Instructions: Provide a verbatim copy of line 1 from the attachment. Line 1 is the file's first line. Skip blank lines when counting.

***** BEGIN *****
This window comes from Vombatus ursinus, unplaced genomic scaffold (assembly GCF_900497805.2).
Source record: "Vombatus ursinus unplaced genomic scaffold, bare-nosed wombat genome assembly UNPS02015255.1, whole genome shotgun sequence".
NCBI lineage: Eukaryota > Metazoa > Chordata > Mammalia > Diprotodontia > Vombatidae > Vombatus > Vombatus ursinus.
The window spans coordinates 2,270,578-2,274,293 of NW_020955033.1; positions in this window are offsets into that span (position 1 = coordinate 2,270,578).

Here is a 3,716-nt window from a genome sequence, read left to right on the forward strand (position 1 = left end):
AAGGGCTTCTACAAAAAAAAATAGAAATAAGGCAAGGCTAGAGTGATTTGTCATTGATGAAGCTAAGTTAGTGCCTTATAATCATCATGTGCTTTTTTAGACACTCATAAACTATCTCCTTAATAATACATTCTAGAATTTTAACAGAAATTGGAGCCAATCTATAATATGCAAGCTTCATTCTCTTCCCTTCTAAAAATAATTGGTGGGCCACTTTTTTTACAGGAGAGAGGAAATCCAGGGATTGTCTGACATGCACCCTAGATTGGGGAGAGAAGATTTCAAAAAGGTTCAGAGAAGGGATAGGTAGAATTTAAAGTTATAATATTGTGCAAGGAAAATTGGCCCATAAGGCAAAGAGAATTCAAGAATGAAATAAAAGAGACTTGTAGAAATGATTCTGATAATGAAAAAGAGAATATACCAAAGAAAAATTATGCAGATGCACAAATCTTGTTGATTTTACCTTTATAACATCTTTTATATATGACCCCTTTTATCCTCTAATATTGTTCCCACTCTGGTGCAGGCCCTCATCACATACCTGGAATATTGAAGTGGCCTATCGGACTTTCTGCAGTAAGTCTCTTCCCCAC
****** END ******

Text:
This window comes from Vombatus ursinus, unplaced genomic scaffold (assembly GCF_900497805.2).